According to Google’s Android SVP Hiroshi Lockheimer, the company’s upcoming October 4th event — which, yes, is just a few days away now — is going to be something to go down in the Googley history books. According to him, “8 years from now we’ll be talking about Oct 4, 2016.” That comes in a tweet where he reflects on the fact that 8 years ago, Google announced the very first version of Android.
So Google thinks this event is going to be a big deal, and with such strong words coming straight from the mouth of Android’s SVP, we’re inclined to believe it. But what is Google planning to announce? We know almost for a fact that they’re planning some consumer-facing “Made by Google” smartphones, but what else could the Mountain View company have up its sleeve for next week?…
Pixel and Pixel XL
This is the most obvious one, and the one we’ve been hearing about for the longest time. For quite a while it was assumed that Google would be sticking it through with another couple Nexus phones, but it has become clear in recent months that these are an entirely different beast. Rather than being niche prototypical examples of what OEMs should do with Android, the Pixel and Pixel XL are said to be Google’s foremost attempt at building some smartphones of its own — a la Apple or Samsung.
But as has been rumored for quite some time, these are being manufactured by HTC. For these, we’re expecting to see either a 5-inch or 5.5-inch AMOLED displays (FHD and QHD, for the Pixel and Pixel XL, respectively), a quad-core 64-bit CPU (likely the Snapdragon 821), 4GB of RAM, a 2770 or 3450mAh battery (Pixel and Pixel XL, respectively), 12 and 8MP cameras (with Sony’s IMX378 sensor, which is basically the 5X/6P’s sensor but with OIS), 32GB of storage, and the usual Bluetooth, fingerprint scanner, NFC, etc.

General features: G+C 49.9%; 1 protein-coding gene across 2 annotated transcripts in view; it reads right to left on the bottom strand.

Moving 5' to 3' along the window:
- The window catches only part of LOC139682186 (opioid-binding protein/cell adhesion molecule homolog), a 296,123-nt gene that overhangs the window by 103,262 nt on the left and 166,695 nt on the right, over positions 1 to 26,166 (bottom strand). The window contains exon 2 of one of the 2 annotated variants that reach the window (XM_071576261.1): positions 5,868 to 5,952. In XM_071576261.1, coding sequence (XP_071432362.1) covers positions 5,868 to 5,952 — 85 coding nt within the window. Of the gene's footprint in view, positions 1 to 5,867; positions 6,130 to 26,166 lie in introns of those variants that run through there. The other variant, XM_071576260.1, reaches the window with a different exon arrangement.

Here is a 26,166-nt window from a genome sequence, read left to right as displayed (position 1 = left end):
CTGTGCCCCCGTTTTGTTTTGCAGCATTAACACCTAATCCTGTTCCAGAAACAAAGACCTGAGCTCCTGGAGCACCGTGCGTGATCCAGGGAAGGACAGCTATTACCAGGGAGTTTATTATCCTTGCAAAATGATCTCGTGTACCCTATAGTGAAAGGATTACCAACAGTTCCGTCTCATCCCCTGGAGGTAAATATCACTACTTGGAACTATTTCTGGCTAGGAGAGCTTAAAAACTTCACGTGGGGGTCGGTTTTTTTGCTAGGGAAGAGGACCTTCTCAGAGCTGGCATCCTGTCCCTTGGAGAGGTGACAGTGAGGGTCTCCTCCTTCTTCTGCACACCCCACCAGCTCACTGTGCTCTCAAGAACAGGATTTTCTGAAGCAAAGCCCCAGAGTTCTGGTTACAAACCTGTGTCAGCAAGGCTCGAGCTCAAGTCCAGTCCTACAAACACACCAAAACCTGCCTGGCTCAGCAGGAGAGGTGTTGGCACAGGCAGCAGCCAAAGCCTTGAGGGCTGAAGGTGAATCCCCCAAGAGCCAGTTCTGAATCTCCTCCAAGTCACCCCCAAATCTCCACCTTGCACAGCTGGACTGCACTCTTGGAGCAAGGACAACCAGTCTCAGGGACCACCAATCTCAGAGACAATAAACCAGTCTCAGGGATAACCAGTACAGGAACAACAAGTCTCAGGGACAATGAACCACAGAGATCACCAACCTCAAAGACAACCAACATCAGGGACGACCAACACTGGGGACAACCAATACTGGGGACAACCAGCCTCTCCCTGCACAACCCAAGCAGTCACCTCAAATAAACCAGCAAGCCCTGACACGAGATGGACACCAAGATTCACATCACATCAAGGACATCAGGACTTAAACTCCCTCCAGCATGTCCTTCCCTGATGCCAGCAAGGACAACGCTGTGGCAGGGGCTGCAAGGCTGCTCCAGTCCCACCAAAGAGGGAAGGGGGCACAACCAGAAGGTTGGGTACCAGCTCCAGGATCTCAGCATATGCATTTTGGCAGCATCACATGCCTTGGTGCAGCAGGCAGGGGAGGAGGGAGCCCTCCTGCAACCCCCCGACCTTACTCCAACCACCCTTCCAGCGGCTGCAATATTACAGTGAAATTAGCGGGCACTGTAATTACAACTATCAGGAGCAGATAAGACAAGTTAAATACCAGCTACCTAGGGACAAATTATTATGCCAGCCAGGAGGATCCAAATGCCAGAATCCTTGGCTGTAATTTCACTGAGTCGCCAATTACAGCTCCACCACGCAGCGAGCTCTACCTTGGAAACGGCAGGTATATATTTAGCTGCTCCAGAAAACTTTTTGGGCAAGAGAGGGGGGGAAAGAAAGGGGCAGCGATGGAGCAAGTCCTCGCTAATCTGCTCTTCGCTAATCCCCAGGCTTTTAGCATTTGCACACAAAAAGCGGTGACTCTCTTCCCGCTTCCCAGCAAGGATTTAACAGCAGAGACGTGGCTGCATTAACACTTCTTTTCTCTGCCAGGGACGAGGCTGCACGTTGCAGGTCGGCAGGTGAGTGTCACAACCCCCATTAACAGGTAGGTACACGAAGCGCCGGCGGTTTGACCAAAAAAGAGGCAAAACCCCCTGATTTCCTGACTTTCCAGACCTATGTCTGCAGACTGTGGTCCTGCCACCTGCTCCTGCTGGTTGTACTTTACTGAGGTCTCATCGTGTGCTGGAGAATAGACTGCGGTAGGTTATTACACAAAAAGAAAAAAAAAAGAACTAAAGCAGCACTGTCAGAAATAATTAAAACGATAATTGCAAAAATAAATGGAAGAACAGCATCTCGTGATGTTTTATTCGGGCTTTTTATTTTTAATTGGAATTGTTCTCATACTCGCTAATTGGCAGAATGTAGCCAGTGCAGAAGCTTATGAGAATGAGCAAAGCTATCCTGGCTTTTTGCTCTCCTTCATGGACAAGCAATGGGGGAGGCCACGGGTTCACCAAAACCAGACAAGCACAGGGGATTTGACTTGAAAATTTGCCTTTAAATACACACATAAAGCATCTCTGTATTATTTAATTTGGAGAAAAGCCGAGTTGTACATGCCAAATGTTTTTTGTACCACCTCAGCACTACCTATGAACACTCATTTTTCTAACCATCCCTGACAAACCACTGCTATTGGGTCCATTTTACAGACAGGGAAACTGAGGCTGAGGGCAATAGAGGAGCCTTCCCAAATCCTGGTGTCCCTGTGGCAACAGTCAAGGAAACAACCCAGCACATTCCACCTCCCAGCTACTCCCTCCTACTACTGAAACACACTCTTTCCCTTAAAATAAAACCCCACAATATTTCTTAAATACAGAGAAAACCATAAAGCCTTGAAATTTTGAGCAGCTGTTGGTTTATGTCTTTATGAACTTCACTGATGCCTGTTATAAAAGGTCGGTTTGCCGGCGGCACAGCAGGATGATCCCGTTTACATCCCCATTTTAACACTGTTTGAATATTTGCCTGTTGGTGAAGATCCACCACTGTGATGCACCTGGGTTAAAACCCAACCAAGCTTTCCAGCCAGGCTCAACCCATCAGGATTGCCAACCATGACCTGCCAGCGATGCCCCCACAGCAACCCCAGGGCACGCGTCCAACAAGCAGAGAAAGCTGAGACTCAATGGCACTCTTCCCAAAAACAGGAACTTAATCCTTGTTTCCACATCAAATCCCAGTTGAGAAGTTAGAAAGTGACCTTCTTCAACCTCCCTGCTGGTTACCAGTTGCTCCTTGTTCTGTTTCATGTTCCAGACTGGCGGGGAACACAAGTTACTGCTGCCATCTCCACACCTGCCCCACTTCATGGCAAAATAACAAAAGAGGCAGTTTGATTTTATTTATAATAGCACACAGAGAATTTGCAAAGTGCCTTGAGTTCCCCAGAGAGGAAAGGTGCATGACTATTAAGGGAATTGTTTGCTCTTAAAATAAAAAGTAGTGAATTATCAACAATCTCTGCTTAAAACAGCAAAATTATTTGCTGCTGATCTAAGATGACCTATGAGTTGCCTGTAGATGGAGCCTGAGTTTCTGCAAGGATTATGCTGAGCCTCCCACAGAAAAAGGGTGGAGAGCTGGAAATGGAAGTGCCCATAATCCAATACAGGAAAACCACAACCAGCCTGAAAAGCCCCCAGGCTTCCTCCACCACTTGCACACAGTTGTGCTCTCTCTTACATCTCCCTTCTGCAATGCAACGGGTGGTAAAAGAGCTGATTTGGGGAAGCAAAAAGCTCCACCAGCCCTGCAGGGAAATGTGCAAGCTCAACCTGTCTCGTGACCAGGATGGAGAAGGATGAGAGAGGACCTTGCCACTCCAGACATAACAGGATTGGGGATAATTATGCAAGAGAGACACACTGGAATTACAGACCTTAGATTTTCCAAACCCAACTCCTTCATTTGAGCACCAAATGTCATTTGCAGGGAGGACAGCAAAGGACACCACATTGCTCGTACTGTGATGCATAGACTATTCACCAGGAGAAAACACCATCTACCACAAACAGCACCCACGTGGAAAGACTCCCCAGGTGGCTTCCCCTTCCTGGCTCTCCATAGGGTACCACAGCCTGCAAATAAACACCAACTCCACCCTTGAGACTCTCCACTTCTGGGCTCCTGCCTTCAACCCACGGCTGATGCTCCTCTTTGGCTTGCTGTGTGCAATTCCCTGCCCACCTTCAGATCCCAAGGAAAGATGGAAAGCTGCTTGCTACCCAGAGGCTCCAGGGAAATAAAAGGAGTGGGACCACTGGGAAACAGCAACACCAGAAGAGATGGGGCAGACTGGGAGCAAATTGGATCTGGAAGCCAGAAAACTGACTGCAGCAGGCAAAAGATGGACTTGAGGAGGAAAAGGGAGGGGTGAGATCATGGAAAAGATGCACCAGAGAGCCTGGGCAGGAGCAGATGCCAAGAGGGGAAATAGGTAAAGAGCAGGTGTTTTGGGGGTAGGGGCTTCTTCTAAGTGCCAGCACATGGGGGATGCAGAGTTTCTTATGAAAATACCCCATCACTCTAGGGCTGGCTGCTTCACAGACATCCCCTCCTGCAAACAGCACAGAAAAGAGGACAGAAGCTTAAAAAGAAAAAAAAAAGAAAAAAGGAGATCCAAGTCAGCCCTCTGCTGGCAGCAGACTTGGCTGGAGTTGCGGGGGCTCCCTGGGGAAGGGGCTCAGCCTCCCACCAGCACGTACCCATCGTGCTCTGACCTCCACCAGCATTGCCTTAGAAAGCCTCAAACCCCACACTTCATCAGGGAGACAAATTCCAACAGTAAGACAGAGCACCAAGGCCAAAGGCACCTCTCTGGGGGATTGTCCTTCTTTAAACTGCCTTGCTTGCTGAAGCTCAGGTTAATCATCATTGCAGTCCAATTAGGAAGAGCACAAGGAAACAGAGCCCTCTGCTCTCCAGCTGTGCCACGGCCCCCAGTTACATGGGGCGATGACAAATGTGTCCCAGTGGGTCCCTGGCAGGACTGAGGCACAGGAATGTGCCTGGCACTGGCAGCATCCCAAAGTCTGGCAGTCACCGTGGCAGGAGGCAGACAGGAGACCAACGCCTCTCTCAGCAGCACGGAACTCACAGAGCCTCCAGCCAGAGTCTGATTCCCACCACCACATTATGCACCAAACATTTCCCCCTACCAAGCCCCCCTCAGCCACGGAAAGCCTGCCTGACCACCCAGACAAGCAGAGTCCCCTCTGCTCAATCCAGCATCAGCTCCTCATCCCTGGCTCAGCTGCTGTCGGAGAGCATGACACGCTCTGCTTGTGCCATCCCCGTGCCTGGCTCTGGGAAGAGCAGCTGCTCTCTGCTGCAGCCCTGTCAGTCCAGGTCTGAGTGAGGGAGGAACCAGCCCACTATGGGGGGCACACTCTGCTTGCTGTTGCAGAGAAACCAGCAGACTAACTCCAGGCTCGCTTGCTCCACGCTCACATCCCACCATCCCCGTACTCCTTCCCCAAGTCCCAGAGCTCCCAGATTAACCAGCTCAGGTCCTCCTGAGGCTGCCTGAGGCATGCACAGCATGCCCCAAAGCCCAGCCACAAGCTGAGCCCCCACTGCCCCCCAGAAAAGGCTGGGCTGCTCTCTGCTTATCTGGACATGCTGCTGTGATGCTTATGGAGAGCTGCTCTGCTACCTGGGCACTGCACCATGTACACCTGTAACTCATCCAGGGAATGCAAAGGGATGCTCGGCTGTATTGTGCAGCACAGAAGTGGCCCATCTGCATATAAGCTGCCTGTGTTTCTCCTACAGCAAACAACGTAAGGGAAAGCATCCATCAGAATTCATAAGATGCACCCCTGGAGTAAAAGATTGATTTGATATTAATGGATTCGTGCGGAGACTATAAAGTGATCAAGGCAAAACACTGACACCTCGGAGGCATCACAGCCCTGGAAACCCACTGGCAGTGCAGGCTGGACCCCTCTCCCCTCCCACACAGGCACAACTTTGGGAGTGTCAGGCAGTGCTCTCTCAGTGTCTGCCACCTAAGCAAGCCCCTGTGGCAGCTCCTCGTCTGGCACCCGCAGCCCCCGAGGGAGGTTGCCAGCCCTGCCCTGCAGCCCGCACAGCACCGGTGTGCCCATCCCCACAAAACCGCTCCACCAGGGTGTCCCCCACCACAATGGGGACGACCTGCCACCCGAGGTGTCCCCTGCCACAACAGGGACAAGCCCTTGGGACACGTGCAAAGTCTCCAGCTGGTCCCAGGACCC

On the software side, we’re expecting these phones to run some version of Android, but it’s clear that Google is making some of its own decisions here to customize the Pixels to be truly unique. For one, they’ll both sport the Pixel launcher (which is basically a modified Google Now Launcher), and the latest word is that the icons — yes, all of the app icons — are going to be rounded. We don’t know much about the software other than that, though, although these will likely launch with Android 7.1 Nougat, its first maintenance release.
Google Home isn’t much of a secret, and that’s because Google showed it off at Google I/O earlier this year. Basically, this is Google’s Amazon Alexa competitor. It’s a Wi-Fi speaker with access to music in the cloud, you can control it with your voice, and it has Google Cast support. It’s a nifty little box, and it has a display on the top with some Google-colored dots that animate to show you it’s working.
The big idea here is that Google already has control over lots of TVs by way of Chromecast, and this gives you an always-listening hub to play videos and music through any of those systems. Like the OnHub router, Google wants you to be able to customize the hardware to fit the ambience of your home. Purportedly, you’ll be able to order different bases in a variety of styles and colors.
Android Police has recently said that the Google Home will go for $129.
Daydream VR headset